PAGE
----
By David E. Narrett
No figure in the early American Republic is more notorious than James Wilkinson for his involvement in intrigue, conspiracy, and political double-dealing in frontier environs. Knowing Wilkinson’s mercenary motives and his long period as a paid Spanish agent, historians have tended to examine his myriad tactical maneuvers without sufficiently analyzing his geopolitical strategizing. This article offers an original perspective by exploring the process by which Wilkinson shifted his attention from the Kentucky-Mississippi borderlands to Hispanic-American revolution and the emergence of an independent Mexico. Wilkinson’s aspirations hinged on his capacity to exceed his countrymen in knowledge of the corridors of power linking the United States to the Spanish borderlands and Mexico. His passageways were variously routes of communication, trade, and possible military conflict. They were also avenues of contact with Spanish or Mexican elites—those men who seemingly controlled the destinies of the frontier and the ways that land, mineral wealth, and other resources were to be developed. Wilkinson’s maneuverings maneuverings exemplify major tendencies in Anglo-American geographic, political, and cultural imperialism from the late 1780s to the 1820s. Rather than being consistently tied to U.S. nationalistic expansion, Wilkinson’s exploits had a highly personal character in which individualistic adventurism shaped public purpose.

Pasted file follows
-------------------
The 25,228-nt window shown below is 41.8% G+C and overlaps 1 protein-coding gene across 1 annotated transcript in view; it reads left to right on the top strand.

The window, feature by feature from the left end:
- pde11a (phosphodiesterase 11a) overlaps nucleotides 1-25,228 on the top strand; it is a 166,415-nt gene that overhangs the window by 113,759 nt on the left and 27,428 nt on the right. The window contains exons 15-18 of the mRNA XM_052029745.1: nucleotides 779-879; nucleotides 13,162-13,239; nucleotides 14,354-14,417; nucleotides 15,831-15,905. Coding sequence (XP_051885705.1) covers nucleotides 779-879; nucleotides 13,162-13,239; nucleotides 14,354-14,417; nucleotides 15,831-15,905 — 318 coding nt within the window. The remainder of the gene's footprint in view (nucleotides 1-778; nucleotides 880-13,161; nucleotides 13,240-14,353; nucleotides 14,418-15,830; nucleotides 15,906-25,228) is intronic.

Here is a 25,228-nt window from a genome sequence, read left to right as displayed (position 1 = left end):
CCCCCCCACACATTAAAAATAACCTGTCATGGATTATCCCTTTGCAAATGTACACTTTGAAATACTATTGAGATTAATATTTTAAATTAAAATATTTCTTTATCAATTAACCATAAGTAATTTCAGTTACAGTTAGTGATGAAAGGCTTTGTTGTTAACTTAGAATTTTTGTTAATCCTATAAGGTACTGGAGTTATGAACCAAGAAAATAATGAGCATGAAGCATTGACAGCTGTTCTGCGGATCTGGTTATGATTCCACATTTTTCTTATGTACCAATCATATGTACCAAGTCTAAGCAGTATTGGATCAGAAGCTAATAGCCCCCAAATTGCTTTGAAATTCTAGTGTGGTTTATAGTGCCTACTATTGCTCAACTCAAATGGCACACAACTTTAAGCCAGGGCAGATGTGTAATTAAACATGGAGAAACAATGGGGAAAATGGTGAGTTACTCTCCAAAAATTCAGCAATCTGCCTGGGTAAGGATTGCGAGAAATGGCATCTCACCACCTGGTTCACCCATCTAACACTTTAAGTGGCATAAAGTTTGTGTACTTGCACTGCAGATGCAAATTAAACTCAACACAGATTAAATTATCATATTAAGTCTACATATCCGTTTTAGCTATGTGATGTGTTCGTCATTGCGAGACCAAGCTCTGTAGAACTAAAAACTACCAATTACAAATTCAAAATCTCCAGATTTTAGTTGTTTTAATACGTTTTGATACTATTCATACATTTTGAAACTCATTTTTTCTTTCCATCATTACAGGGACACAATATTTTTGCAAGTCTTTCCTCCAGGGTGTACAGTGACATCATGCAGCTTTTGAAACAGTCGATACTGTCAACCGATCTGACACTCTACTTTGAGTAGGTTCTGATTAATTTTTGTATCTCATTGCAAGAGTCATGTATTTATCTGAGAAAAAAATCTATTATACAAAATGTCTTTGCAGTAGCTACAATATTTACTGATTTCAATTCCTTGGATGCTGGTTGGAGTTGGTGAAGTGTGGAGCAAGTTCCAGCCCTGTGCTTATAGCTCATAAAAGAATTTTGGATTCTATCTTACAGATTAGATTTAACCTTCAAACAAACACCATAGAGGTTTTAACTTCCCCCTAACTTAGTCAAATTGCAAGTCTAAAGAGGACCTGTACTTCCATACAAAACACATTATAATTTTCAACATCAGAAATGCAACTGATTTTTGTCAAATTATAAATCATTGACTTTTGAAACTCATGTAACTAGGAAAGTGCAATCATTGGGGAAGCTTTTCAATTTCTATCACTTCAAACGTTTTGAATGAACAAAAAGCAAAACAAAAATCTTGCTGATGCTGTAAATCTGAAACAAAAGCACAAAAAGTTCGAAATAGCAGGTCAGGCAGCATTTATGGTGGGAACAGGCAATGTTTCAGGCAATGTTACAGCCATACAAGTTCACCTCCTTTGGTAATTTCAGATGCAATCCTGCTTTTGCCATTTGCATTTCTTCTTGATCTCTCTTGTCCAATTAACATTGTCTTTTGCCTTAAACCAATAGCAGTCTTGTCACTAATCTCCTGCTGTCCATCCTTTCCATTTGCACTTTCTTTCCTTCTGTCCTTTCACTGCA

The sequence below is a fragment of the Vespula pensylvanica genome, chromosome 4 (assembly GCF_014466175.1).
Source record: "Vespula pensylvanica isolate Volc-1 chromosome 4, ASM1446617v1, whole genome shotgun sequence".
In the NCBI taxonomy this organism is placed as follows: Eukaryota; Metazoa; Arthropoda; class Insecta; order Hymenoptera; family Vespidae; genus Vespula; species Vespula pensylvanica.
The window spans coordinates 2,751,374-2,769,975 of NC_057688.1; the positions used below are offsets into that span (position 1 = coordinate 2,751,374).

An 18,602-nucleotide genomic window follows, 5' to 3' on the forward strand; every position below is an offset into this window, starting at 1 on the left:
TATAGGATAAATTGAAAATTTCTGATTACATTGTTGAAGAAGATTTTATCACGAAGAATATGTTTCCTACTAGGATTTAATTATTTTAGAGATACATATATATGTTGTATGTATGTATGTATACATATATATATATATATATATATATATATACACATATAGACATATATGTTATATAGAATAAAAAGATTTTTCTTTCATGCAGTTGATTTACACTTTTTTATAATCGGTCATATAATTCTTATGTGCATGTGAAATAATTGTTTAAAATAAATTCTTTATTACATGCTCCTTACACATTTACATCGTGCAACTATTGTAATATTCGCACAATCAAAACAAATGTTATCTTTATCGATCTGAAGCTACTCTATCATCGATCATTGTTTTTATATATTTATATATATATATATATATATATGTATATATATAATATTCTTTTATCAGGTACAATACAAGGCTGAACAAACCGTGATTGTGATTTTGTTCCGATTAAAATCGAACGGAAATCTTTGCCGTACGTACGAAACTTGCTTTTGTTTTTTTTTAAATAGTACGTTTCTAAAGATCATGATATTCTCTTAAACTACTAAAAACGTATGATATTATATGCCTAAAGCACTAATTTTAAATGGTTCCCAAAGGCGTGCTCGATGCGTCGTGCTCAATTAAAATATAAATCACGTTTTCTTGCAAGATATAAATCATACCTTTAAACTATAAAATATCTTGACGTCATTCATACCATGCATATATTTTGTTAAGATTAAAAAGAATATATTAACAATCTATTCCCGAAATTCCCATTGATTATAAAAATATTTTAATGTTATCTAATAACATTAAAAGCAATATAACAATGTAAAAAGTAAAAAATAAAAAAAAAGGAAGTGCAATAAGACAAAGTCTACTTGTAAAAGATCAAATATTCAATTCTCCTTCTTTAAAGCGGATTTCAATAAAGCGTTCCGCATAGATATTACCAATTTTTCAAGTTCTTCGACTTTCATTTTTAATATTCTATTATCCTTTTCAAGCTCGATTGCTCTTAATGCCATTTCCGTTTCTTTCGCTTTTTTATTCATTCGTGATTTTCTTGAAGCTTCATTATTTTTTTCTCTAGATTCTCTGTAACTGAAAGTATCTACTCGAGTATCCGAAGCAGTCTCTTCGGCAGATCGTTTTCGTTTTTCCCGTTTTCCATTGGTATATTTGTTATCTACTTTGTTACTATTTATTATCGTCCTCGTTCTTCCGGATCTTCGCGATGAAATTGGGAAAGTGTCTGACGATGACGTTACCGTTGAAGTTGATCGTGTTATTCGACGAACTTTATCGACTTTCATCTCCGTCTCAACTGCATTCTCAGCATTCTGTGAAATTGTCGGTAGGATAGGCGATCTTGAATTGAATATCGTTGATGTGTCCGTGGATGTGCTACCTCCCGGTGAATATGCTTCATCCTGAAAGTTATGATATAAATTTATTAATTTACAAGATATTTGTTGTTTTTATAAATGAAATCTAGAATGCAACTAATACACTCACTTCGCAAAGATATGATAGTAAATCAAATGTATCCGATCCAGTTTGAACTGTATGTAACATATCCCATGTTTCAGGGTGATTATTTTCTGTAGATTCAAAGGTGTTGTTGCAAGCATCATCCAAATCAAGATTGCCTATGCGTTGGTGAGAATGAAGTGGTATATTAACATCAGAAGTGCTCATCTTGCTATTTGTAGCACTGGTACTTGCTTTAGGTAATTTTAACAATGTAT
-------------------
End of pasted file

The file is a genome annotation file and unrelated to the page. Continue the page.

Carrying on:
From 1775 through 1779 Congress financed the War for Independence (1775–83) largely by issuing paper money—the Continental dollar. A lot of dollars were issued and inflation ensued. In 1779 Congress discontinued emissions and shortly thereafter abandoned paper money. In 1780 Congress recommended that the states revoke the Continental dollar’s legal tender status, which the states quickly did. In 1781 Continental dollars ceased to circulate as a currency and markets for trading them soon disappeared. They were supposedly trashed and forgotten. “Not worth a Continental” became a common derogatory phrase. The history of the Continental dollar is important for understanding the financial development of the early Republic. If nothing else, that history shaped the debates and decisions at the 1787 Constitutional Convention regarding how monetary powers would be changed in the new U.S. Constitution. This essay examines yearly remittances of Continental dollars to the U.S. treasury by each state from 1779 through 1789. The states met their requirements after 1780 by significantly raising taxes and by taking Continental dollars at substantially depreciated rates. These actions helped destroy the usefulness of Continental dollars as a money.